23. Go↑ Gertsch, J., Schoop, R., Kuenzle, U., & Suter, A. (2004). Echinacea alkylamides modulate TNF-α gene expression via cannabinoid receptor CB2 and multiple signal transduction pathways. FEBS letters, 577(3), 563-569.
    24. Go↑ Gertsch, Jürg & Raduner, S. & Feyen, F. & Altmann, KH. (2006). Exploration of natural alkylamides and synthetic analogs as source for new ligands for the cannabinoid type-2 receptor. Planta Medica. 72. 970-971. 10.1055/s-2006-949755.
    25. Go↑ Gertsch, Jürg & Raduner, S. & Tytgat, J. & Peigneur, Steve & Quednow, Boris & Bilkei-Gorzo, Andras & Zimmer, Andreas & Altmann, K.. (2008). Analgesic and neuropsychological effects of Echinacea N-alkylamides. Planta Medica. 74. 1014-1014. 10.1055/s-0028-1084300.
    26. Go↑ Speroni E, Govoni P, Guizzardi S, Renzulli C, Guerra MC. Anti-inflammatory and healing activity of Echinacea pallida Nutt. root extract. Journal of Ethnopharmacology 2002 Feb;79(2):265-72. PMID 11801391
    27. Go↑ Schulten B, Bulitta M, Ballering-Brühl B, Köster U, Schäfer M. Efficacy of Echinacea purpurea in patients with a common cold. A placebo-controlled, randomized, double-blind clinical trial. Arzneimittelforschung. 2001;51(7):563-8. PMID 11505787
    28. Go↑ Karsch-Völk, M., Barrett, B., Kiefer, D., Bauer, R., Ardjomand-Woelkart, K., & Linde, K. (2014). Echinacea for preventing and treating the common cold. The Cochrane Database of Systematic Reviews, 2, CD000530. full text in English text in French
    29. Go↑ Bauer R, Hoheisel O, Stuhlfauth I, Wolf H. Extract of the Echinacea purpurea herb: an allopathic phytoimmunostimulant. Vienna Med Wochenschr. 1999;149(8-10):185-9. PMID 10483677
    30. Go↑ Kembuan GJ, Lie W, Tumimomor AH, . Potential use of immune modulating supplements of the Echinacea genus for COVID-19 infection. http://www.mdpub.net/?mno=100230 [Access: September 01, 2020]. doi:10.5455/IJMRCR.immune-modulating-supplements-Echinacea-genus-covid-19-infection
    31. Go↑ Nagoor Meeran, MF, Javed, H., Sharma, C., Goyal, SN, Kumar, S., Jha, NK, & Ojha, S. (2021). Can Echinacea be a potential candidate to target immunity, inflammation, and infection - The trinity of coronavirus disease 2019. Heliyon, 7(2), e05990. https://doi.org/10.1016/j.heliyon.2021.e05990 PMID 33585706
    32. Go↑ HudsonJB. Applications of the phytomedicine Echinacea purpurea (Purple Coneflower) in infectious diseases. J Biomed Biotechnol. 2012;2012:769896. doi: 10.1155/2012/769896. PMID 22131823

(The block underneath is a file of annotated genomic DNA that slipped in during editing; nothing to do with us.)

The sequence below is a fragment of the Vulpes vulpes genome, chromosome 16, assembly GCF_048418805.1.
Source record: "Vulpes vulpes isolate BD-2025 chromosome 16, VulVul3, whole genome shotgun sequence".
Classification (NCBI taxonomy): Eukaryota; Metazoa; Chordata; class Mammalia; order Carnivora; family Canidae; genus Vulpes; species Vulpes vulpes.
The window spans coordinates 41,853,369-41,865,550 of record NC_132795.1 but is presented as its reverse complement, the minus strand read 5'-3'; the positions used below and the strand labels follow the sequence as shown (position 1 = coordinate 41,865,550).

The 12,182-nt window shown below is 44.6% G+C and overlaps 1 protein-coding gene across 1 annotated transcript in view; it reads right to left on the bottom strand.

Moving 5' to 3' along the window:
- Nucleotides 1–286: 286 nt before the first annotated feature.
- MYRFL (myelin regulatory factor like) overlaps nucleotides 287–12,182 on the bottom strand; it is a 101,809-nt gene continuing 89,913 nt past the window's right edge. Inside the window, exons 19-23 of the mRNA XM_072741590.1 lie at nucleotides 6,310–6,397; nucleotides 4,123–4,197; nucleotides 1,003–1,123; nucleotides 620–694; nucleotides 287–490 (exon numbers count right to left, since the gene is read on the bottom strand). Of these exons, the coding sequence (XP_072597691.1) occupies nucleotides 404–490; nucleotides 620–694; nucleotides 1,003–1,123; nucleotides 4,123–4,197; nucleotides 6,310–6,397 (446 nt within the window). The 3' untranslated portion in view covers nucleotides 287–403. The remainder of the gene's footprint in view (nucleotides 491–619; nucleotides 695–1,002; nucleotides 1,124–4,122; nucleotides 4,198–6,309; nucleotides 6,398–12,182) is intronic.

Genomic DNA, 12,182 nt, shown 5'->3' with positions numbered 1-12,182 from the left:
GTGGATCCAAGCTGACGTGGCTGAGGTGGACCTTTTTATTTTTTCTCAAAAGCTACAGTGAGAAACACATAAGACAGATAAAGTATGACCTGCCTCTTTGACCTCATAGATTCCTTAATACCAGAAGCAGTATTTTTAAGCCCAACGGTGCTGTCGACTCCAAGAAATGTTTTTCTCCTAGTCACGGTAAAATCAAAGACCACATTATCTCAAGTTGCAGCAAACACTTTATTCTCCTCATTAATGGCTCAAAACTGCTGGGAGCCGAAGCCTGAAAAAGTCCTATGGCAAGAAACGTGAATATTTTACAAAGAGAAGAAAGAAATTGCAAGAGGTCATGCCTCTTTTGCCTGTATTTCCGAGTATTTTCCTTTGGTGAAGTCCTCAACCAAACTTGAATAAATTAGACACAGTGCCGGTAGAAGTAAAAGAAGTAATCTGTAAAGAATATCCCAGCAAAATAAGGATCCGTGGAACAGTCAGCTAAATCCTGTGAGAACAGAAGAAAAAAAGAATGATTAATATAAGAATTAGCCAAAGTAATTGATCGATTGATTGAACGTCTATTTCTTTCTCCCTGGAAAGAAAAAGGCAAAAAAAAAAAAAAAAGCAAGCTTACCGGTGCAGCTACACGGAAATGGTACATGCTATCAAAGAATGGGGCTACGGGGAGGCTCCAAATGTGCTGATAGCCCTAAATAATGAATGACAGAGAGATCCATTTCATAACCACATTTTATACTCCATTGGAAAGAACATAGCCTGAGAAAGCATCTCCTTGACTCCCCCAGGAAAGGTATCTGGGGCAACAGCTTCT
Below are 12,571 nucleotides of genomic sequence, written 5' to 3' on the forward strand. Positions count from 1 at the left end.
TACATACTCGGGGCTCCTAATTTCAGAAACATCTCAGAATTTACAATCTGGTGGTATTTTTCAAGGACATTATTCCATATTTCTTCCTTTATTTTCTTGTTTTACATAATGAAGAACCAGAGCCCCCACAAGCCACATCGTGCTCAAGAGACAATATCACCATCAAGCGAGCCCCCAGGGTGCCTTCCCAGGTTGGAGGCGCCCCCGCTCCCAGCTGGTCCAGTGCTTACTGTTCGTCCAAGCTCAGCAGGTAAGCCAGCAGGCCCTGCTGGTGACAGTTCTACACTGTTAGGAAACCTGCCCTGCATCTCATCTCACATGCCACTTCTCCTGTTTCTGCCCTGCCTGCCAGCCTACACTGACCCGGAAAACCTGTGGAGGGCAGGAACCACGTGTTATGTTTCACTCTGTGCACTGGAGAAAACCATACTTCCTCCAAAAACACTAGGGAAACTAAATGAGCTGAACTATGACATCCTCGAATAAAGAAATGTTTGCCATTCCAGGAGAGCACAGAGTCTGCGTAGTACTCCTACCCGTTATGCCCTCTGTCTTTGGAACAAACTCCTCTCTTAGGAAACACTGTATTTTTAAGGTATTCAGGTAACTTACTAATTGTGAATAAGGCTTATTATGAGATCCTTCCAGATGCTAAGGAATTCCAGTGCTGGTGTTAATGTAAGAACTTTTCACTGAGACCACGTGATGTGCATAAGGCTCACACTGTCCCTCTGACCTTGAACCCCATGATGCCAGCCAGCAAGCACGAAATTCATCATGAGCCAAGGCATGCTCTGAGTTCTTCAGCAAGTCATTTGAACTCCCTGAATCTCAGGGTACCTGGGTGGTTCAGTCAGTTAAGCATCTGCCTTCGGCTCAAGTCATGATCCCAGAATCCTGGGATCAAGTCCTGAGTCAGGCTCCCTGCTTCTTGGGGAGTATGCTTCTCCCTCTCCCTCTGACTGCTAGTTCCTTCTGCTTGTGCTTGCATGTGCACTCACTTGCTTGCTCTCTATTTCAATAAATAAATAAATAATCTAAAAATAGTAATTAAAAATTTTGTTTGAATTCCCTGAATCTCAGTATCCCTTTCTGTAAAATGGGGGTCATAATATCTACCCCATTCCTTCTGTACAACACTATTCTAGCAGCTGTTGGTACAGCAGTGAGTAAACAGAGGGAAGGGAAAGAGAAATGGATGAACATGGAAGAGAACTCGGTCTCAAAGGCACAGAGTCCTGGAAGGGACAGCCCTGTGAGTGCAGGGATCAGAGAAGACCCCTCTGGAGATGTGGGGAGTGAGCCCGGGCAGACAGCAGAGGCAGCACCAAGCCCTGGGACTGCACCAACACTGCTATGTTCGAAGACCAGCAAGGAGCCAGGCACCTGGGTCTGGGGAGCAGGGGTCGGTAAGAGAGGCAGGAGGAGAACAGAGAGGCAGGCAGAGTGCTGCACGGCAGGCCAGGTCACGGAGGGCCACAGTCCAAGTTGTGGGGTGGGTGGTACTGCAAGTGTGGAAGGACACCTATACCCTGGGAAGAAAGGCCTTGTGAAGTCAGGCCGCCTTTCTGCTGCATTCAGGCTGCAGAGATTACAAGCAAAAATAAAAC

33. Go↑ LaLone CA, Hammer KD, Wu L, Bae J, Leyva N, Liu Y, Solco AK, Kraus GA, Murphy PA, Wurtele ES, Kim OK, Seo KI, Widrlechner MP, Birt DF. Echinacea species and alkamides inhibit prostaglandin E(2) production in RAW264.7 mouse macrophage cells. J Agric Food Chem. 2007 Sep 5;55(18):7314-22. PMID 17696440 full text
    34. Go↑ Woelkart K, Bauer R. The role of alkamides as an active principle of echinacea. PlantaMed. 2007 Jun;73(7):615-23. PMID 17538868
    35. Go↑ Gertsch J, Schoop R, Kuenzle U, Suter A. Echinacea alkylamides modulate TNF-alpha gene expression via cannabinoid receptor CB2 and multiple signal transduction pathways. FEBS Lett. 2004 Nov 19;577(3):563-9. PMID 15556647
    36. Go↑ Raduner S, Majewska A, Chen JZ, Xie XQ, Hamon J, Faller B, Altmann KH, Gertsch J. Alkylamides from Echinacea are a new class of cannabinomimetics. Cannabinoid type 2 receptor-dependent and -independent immunomodulatory effects. J Biol Chem. 2006 May 19;281(20):14192-206. PMID 16547349
    37. Go↑ Holst L, Havnen GC, Nordeng H. Echinacea and elderberry-should they be used against upper respiratory tract infections during pregnancy? Front Pharmacol. 2014 Mar 4;5:31. doi: 10.3389/fphar.2014.00031. eCollection 2014. PMID 24624087
    38. Go↑ Mullins RJ, Heddle R. Adverse reactions associated with echinacea: the Australian experience. Ann Allergy Asthma Immunol. 2002Jan;88(1):42-51. PMID 11814277
    39. Go↑ Maskatia Z1, Baker K. Hypereosinophilia associated with echinacea use. South Med J. 2010 Nov;103(11):1173-4. doi: 10.1097/SMJ.0b013e3181f1ed8b. PMID 20890257
    40. Go↑ David Eric Kemp, Kathleen N Franco. Possible leukopenia associated with long-term use of echinacea. The Journal of the American Board of Family Practice Sep 2002, 15 (5) 417-419
    41. Go↑ Gabranis I, Koufakis T1, Papakrivos I, Batala S. Echinacea-associated acute cholestatic hepatitis. J Postgrad Med. 2015 Jul-Sep;61(3):211-2. doi: 10.4103/0022-3859.159430. PMID 26119446 full text
    42. Go↑ Kocaman O, Hulagu S, Senturk O. Echinacea-induced severe acute hepatitis with features of cholestatic autoimmune hepatitis. Eur J Intern Med. 2008 Mar;19(2):148. doi: 10.1016/j.ejim.2007.04.014. PMID 18249315
    43. Go↑ Gurley, BJ, Swain, A., Hubbard, MA, Williams, DK, Barone, G., Hartsfield, F., … Battu, SK (2008). Clinical assessment of CYP2D6-mediated herb-drug interactions in humans: Effects of milk thistle, black cohosh, goldenseal, kava kava, St. John's wort, and Echinacea. Molecular Nutrition & Food Research, 52(7), 755–763. http://doi.org/10.1002/mnfr.200600300
    44. Go↑ Modarai M, Gertsch J, Suter A, Heinrich M, Kortenkamp A. Cytochrome P450 inhibitory action of Echinacea preparations differs widely and co-varies with alkylamide content. J Pharm Pharmacol. 2007 Apr;59(4):567-73. PMID 17430641
    45. Go↑ Bone KM. Echinacea: What Makes It Work? Alt Med Rev 1997;2(2):87-93.
    46. Go↑ Bone, K. Echinacea: When should it be used?. Alt Med Rev, 1997;2(6), 451-458.